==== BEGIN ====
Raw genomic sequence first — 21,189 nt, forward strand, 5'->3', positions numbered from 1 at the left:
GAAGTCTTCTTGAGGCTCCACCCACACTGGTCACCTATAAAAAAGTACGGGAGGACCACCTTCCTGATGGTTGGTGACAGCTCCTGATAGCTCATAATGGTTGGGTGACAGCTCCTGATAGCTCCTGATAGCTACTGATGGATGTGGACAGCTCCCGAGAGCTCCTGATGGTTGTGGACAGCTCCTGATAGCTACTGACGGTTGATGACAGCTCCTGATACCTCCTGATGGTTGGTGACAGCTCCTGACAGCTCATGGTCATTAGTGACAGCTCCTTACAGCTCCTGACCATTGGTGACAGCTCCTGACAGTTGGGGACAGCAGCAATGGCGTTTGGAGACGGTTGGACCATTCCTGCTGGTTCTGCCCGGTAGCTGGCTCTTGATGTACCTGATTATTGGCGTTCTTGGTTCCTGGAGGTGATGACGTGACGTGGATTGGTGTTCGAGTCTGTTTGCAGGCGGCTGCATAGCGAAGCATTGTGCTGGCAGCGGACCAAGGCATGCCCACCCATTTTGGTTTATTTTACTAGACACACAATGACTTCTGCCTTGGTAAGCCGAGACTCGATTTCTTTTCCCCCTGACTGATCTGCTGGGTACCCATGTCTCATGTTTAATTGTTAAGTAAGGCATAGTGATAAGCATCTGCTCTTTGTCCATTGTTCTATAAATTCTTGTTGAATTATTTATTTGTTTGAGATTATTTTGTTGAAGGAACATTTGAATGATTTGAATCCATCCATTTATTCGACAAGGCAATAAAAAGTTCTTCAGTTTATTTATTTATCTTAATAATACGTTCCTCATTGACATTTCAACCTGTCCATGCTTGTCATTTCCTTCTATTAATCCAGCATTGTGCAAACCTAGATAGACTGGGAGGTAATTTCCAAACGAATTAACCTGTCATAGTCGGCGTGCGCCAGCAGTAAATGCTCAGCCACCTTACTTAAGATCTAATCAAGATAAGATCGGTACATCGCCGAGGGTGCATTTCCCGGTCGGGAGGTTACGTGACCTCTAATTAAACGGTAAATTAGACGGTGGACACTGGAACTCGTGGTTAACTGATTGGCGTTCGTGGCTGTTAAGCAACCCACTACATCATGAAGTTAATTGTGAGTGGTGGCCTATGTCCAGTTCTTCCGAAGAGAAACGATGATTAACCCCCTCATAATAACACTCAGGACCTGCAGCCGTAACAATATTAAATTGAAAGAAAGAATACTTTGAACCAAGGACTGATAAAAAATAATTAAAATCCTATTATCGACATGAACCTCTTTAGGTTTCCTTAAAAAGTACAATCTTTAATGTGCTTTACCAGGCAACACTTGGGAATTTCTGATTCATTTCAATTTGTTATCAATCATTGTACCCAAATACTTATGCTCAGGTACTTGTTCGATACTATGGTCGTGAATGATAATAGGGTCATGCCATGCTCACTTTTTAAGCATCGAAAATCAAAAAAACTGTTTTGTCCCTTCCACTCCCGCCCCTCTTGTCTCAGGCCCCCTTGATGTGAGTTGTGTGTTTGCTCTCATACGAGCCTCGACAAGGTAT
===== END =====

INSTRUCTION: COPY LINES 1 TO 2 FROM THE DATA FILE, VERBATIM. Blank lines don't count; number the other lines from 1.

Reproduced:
Raw genomic sequence first — 21,189 nt, forward strand, 5'->3', positions numbered from 1 at the left:
GAAGTCTTCTTGAGGCTCCACCCACACTGGTCACCTATAAAAAAGTACGGGAGGACCACCTTCCTGATGGTTGGTGACAGCTCCTGATAGCTCATAATGGTTGGGTGACAGCTCCTGATAGCTCCTGATAGCTACTGATGGATGTGGACAGCTCCCGAGAGCTCCTGATGGTTGTGGACAGCTCCTGATAGCTACTGACGGTTGATGACAGCTCCTGATACCTCCTGATGGTTGGTGACAGCTCCTGACAGCTCATGGTCATTAGTGACAGCTCCTTACAGCTCCTGACCATTGGTGACAGCTCCTGACAGTTGGGGACAGCAGCAATGGCGTTTGGAGACGGTTGGACCATTCCTGCTGGTTCTGCCCGGTAGCTGGCTCTTGATGTACCTGATTATTGGCGTTCTTGGTTCCTGGAGGTGATGACGTGACGTGGATTGGTGTTCGAGTCTGTTTGCAGGCGGCTGCATAGCGAAGCATTGTGCTGGCAGCGGACCAAGGCATGCCCACCCATTTTGGTTTATTTTACTAGACACACAATGACTTCTGCCTTGGTAAGCCGAGACTCGATTTCTTTTCCCCCTGACTGATCTGCTGGGTACCCATGTCTCATGTTTAATTGTTAAGTAAGGCATAGTGATAAGCATCTGCTCTTTGTCCATTGTTCTATAAATTCTTGTTGAATTATTTATTTGTTTGAGATTATTTTGTTGAAGGAACATTTGAATGATTTGAATCCATCCATTTATTCGACAAGGCAATAAAAAGTTCTTCAGTTTATTTATTTATCTTAATAATACGTTCCTCATTGACATTTCAACCTGTCCATGCTTGTCATTTCCTTCTATTAATCCAGCATTGTGCAAACCTAGATAGACTGGGAGGTAATTTCCAAACGAATTAACCTGTCATAGTCGGCGTGCGCCAGCAGTAAATGCTCAGCCACCTTACTTAAGATCTAATCAAGATAAGATCGGTACATCGCCGAGGGTGCATTTCCCGGTCGGGAGGTTACGTGACCTCTAATTAAACGGTAAATTAGACGGTGGACACTGGAACTCGTGGTTAACTGATTGGCGTTCGTGGCTGTTAAGCAACCCACTACATCATGAAGTTAATTGTGAGTGGTGGCCTATGTCCAGTTCTTCCGAAGAGAAACGATGATTAACCCCCTCATAATAACACTCAGGACCTGCAGCCGTAACAATATTAAATTGAAAGAAAGAATACTTTGAACCAAGGACTGATAAAAAATAATTAAAATCCTATTATCGACATGAACCTCTTTAGGTTTCCTTAAAAAGTACAATCTTTAATGTGCTTTACCAGGCAACACTTGGGAATTTCTGATTCATTTCAATTTGTTATCAATCATTGTACCCAAATACTTATGCTCAGGTACTTGTTCGATACTATGGTCGTGAATGATAATAGGGTCATGCCATGCTCACTTTTTAAGCATCGAAAATCAAAAAAACTGTTTTGTCCCTTCCACTCCCGCCCCTCTTGTCTCAGGCCCCCTTGATGTGAGTTGTGTGTTTGCTCTCATACGAGCCTCGACAAGGTAT